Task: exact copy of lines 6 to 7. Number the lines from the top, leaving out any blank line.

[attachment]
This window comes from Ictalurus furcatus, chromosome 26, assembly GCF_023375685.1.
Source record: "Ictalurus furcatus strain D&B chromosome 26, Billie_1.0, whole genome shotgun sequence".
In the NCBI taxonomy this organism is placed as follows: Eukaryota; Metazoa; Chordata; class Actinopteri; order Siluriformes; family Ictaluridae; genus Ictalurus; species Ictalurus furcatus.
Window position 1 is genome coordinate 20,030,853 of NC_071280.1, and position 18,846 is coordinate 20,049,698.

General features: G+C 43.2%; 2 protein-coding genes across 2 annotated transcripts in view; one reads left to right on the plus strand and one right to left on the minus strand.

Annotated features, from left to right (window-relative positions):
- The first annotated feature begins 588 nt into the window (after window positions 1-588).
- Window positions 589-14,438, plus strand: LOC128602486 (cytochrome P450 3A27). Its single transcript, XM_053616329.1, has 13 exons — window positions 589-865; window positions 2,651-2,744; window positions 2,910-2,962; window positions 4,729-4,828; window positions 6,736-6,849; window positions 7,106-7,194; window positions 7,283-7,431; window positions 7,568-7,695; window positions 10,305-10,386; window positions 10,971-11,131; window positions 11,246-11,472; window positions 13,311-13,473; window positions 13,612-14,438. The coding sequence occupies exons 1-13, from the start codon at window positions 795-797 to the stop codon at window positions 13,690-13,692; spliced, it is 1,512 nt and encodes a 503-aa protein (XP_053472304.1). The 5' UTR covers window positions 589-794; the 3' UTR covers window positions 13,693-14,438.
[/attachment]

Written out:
Annotated features, from left to right (window-relative positions):
- The first annotated feature begins 588 nt into the window (after window positions 1-588).